I don't want to appear as bashing any other Democrat. I'm sorry if I do but as one executive committee member told me back in January: "I support the party (and, therefore, the chair)." I agree with that person (I hope they know who they are--if they wish to have their name instead of remaining anonymous, email me ASAP). The party works bottom-top. That's the way elections will be won. We have to work together, not against each other.

I'm a staunch Democrat and am loyal to the party. I vote straight ticket. I always have. I will never vote for a Republican. Never have, never will.

Rest assured, as a Louisville resident, I will be running for an Executive Committee seat in Jefferson County as soon as I am able to.

EDIT: I would have voted against Jerry if I had been on the committee. But that's old news because I also support the party.

EDIT #2: I'd also point out that I retract my endorsement until I see a campaign website for both. A person wishing to remain anonymous points out Mark fails to mention Fayette Chairman David O'Neill, Fred Johnson, Susan Westrom, Judge Keller all donated to Carol Angel's campaign. However, Mark doesn't mention them at all.

Statement on Jerome Armstrong's Decision Today

I was saddened today to hear that Jerome Armstrong was going to stop blogging at due to working for political campaigns. Jerome has done a lot of work for the blogosphere.

For a time, my blog had been serving as the Kentucky analysis for before that was handed over to Bluegrass Roots. I'm okay with that though as of late, I feel that there are a slew of Democratic blogs that could take care of that.
I'm not going to be posting or blogging here any longer while working campaigns. There's no upside and the downside of posting personal opinions, where it's easy to mark it as a political ploy by the opposition, is plenty. If you do see me blogging, it will be with the campaigns or committees sites or blogs I'm working.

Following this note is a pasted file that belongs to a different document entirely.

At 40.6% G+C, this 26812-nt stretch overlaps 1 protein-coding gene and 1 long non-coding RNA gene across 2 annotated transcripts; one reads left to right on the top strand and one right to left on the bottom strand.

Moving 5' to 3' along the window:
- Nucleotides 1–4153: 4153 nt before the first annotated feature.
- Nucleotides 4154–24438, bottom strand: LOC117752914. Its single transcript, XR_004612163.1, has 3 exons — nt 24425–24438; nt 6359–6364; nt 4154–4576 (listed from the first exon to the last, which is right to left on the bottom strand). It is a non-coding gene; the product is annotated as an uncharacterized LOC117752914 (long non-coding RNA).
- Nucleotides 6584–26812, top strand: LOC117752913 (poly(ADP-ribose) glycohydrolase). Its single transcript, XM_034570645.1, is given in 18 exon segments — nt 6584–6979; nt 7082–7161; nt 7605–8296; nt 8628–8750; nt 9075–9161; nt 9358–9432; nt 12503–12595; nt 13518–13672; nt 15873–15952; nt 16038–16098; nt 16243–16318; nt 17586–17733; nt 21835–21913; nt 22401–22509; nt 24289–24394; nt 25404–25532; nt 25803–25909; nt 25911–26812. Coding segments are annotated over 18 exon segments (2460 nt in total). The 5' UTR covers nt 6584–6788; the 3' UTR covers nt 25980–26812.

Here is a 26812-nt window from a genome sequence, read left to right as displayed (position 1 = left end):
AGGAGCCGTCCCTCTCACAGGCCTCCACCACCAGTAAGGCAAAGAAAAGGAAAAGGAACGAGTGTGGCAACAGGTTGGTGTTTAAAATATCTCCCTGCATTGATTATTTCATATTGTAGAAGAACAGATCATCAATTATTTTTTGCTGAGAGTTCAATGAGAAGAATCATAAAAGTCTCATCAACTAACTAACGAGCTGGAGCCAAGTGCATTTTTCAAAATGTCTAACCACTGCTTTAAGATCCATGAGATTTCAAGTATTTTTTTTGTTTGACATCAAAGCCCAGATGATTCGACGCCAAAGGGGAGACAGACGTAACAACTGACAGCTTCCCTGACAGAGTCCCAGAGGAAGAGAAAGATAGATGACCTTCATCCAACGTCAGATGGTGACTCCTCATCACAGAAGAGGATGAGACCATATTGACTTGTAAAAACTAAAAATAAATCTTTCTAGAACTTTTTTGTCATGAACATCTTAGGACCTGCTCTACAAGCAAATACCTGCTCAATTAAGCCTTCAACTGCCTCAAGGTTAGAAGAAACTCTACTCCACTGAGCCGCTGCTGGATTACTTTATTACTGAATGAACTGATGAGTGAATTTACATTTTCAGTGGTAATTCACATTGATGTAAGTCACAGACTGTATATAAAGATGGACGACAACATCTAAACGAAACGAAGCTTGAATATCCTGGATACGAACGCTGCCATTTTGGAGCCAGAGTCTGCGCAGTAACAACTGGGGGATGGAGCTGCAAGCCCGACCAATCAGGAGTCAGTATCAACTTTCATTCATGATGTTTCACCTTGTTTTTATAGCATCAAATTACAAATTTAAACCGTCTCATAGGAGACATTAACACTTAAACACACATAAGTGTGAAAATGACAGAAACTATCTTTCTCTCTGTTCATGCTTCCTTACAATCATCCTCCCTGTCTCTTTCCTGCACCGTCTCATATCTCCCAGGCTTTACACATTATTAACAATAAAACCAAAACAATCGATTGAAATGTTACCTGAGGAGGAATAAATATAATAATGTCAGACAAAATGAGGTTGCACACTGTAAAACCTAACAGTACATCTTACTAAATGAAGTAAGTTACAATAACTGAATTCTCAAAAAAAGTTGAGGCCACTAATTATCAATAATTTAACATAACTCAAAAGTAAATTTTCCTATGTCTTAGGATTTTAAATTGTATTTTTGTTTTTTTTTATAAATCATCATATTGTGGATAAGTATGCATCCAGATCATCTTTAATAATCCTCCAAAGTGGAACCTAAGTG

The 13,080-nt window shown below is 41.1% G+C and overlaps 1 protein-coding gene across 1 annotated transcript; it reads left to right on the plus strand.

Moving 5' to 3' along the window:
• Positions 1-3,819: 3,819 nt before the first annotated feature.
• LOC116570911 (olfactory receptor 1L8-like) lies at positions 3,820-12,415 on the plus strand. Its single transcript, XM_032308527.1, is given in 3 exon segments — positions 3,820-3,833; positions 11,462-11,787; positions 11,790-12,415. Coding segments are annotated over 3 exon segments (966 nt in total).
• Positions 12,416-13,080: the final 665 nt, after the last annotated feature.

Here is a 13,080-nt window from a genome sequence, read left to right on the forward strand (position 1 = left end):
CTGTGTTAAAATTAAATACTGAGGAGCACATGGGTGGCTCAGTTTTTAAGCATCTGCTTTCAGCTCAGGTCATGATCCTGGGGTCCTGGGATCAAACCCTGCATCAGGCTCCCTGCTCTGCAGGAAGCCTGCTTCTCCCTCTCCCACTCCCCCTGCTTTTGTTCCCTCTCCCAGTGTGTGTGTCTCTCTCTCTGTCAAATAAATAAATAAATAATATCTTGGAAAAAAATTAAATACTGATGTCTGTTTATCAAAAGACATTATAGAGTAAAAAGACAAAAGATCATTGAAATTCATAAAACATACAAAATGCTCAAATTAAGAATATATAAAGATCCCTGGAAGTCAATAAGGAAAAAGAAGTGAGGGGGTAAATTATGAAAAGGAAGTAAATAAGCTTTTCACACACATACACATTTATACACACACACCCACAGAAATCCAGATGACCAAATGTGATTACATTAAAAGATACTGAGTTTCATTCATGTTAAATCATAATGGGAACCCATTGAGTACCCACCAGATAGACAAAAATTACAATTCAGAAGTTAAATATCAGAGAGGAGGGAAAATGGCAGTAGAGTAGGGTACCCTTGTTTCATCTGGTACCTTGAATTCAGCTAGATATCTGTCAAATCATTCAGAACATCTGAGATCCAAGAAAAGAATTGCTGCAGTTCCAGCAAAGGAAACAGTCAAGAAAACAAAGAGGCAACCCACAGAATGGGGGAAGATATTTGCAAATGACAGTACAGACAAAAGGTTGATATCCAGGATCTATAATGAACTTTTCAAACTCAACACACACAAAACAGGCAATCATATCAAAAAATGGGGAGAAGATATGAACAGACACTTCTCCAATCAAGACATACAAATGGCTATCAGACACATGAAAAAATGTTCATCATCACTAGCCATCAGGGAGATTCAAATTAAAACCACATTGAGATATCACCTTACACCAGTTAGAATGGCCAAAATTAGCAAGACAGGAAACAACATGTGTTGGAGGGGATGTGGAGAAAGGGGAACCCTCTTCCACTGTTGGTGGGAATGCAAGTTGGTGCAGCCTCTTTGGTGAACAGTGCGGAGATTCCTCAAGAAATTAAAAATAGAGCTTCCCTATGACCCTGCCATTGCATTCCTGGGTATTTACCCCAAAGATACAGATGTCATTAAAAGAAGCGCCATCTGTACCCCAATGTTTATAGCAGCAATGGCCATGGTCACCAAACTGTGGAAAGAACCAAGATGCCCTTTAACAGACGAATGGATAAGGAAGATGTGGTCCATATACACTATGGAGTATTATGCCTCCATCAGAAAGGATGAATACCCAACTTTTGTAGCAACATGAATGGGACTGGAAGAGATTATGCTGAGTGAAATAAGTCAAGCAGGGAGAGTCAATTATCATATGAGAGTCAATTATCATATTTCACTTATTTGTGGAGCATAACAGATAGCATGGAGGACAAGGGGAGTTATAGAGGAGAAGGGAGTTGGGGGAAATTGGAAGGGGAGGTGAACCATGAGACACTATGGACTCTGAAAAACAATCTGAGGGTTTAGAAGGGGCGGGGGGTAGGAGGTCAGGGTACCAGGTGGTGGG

And for the umpteenth time. None of the political consulting I do is associated with Markos, which we stopped with the end of the '04 cycle. I'm still working campaigns, with a contracting staff of usually 6 others, at least into '08. Though I thought I could personally blog my opinions while openly disclosing my work-related interests, that seems unrealistic given the competitive situation. So, see you on down the road.
Farewell, Jerome. Your presence shall be missed.

Sorry for the late posting

My Monday, Wednesday, and Friday schedule make it such to where the first time I am able to post is right after lunch. Sorry to keep some of you in anticipation. First, the good news: this blog is very close to hitting 80,000 hits alltime (using the Sitemeter statistics). Now for the bad news, Governor Fletcher is still in office and no one in the Bush administration has been indicted just yet.

Veteran's day is coming up soon. So contact your legislatures and have them support the Military Veterans Bill of Rights. State Rep. Mike Weaver has introduced the bill. Read the Hopkinsville Era for more info.
"Our Bill of Rights is an initiative to provide support and relief for military families -- active duty, Guard, and Reserve -- and veterans," said Kentucky Treasurer Jonathan Miller, who helped develop the legislation.

"It is only right that we help provide financial security for the families of those brave men and women who are providing for our national security."
It is nice seeing Senators supporting increased public library funding. I read books and am a fan of the public libraries. That reminds me that I need to pick up Happy Chandler's autobiography from the library here on campus.
Bayh's statement Monday said he is a strong believer in the educational importance of libraries. He wants Congress to increase funding for a grant program that helps public libraries expand their Internet access, and that funds programs for libraries to target poor families and inner city residents. That bill is being debated in the Senate this week, according to his office. Indiana libraries received $3.3 million in this program in 2005, as well as some grants to universities and museums.

He also wants Congress to increase funding for a grant program in the Department of Education for school libraries. It was cut slightly from 2004 to 2005, and was at $19 million this year. No Indiana schools won money from the program in 2005, according to the department's Web site.
Apparently, Republicans don't understand the word, "No." Jeb Bush said no to 2008, and so did Condi Rice. However, they are still holding the grassroots movement getting them to run. I hope Senator Bayh says yes to 2008. I expect he'll announce sometime after the midterm elections. Hmm, after reading that article, I suppose Americans for Bayh will have to get state chairmen, of course, I am the main leader in all this. But we're a team and we're all in it together. All for one, and one for all.

Theo Epstein has rejected an upgraded offer of $1.2 million each for the next three years. His contract expires this week or next.